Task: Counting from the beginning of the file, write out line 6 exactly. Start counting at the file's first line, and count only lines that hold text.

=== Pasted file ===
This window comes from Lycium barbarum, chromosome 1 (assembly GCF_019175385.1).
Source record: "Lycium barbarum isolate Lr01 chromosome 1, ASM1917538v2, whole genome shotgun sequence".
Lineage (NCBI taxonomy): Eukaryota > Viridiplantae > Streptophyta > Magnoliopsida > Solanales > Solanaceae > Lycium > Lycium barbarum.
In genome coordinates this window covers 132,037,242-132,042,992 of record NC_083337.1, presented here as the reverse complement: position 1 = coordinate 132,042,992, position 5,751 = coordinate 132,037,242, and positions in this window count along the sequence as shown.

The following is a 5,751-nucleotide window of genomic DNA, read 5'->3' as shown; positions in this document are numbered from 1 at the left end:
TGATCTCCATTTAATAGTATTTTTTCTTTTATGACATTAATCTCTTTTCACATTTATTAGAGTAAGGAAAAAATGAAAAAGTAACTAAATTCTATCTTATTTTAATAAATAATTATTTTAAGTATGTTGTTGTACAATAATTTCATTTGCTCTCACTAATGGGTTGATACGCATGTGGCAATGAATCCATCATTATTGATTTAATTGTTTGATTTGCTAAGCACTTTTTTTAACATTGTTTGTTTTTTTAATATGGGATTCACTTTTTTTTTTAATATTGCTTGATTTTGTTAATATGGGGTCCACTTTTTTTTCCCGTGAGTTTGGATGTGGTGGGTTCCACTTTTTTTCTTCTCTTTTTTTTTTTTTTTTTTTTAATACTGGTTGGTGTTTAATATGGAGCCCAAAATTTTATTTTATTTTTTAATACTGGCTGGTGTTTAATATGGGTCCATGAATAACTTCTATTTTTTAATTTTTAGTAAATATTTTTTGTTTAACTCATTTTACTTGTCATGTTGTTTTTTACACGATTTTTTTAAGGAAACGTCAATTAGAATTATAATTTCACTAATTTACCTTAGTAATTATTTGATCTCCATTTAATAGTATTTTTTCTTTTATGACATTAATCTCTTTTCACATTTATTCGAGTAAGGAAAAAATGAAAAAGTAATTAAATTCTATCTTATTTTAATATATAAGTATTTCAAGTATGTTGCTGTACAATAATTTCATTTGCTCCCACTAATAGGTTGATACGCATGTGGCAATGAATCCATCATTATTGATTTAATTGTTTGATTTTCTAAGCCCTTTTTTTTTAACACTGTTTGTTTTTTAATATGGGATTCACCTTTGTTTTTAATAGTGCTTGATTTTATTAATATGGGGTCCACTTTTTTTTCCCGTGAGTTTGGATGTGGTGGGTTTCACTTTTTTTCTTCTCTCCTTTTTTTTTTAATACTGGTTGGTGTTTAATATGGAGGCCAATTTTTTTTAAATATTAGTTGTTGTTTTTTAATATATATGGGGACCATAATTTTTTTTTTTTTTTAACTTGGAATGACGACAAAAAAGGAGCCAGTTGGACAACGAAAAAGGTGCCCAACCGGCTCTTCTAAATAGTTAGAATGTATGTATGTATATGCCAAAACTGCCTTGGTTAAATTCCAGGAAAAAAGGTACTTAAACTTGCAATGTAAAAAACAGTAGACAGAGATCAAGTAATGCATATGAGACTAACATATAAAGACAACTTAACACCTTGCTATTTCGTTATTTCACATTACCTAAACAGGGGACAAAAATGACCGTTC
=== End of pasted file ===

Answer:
TGATCTCCATTTAATAGTATTTTTTCTTTTATGACATTAATCTCTTTTCACATTTATTAGAGTAAGGAAAAAATGAAAAAGTAACTAAATTCTATCTTATTTTAATAAATAATTATTTTAAGTATGTTGTTGTACAATAATTTCATTTGCTCTCACTAATGGGTTGATACGCATGTGGCAATGAATCCATCATTATTGATTTAATTGTTTGATTTGCTAAGCACTTTTTTTAACATTGTTTGTTTTTTTAATATGGGATTCACTTTTTTTTTTAATATTGCTTGATTTTGTTAATATGGGGTCCACTTTTTTTTCCCGTGAGTTTGGATGTGGTGGGTTCCACTTTTTTTCTTCTCTTTTTTTTTTTTTTTTTTTTAATACTGGTTGGTGTTTAATATGGAGCCCAAAATTTTATTTTATTTTTTAATACTGGCTGGTGTTTAATATGGGTCCATGAATAACTTCTATTTTTTAATTTTTAGTAAATATTTTTTGTTTAACTCATTTTACTTGTCATGTTGTTTTTTACACGATTTTTTTAAGGAAACGTCAATTAGAATTATAATTTCACTAATTTACCTTAGTAATTATTTGATCTCCATTTAATAGTATTTTTTCTTTTATGACATTAATCTCTTTTCACATTTATTCGAGTAAGGAAAAAATGAAAAAGTAATTAAATTCTATCTTATTTTAATATATAAGTATTTCAAGTATGTTGCTGTACAATAATTTCATTTGCTCCCACTAATAGGTTGATACGCATGTGGCAATGAATCCATCATTATTGATTTAATTGTTTGATTTTCTAAGCCCTTTTTTTTTAACACTGTTTGTTTTTTAATATGGGATTCACCTTTGTTTTTAATAGTGCTTGATTTTATTAATATGGGGTCCACTTTTTTTTCCCGTGAGTTTGGATGTGGTGGGTTTCACTTTTTTTCTTCTCTCCTTTTTTTTTTAATACTGGTTGGTGTTTAATATGGAGGCCAATTTTTTTTAAATATTAGTTGTTGTTTTTTAATATATATGGGGACCATAATTTTTTTTTTTTTTTAACTTGGAATGACGACAAAAAAGGAGCCAGTTGGACAACGAAAAAGGTGCCCAACCGGCTCTTCTAAATAGTTAGAATGTATGTATGTATATGCCAAAACTGCCTTGGTTAAATTCCAGGAAAAAAGGTACTTAAACTTGCAATGTAAAAAACAGTAGACAGAGATCAAGTAATGCATATGAGACTAACATATAAAGACAACTTAACACCTTGCTATTTCGTTATTTCACATTACCTAAACAGGGGACAAAAATGACCGTTC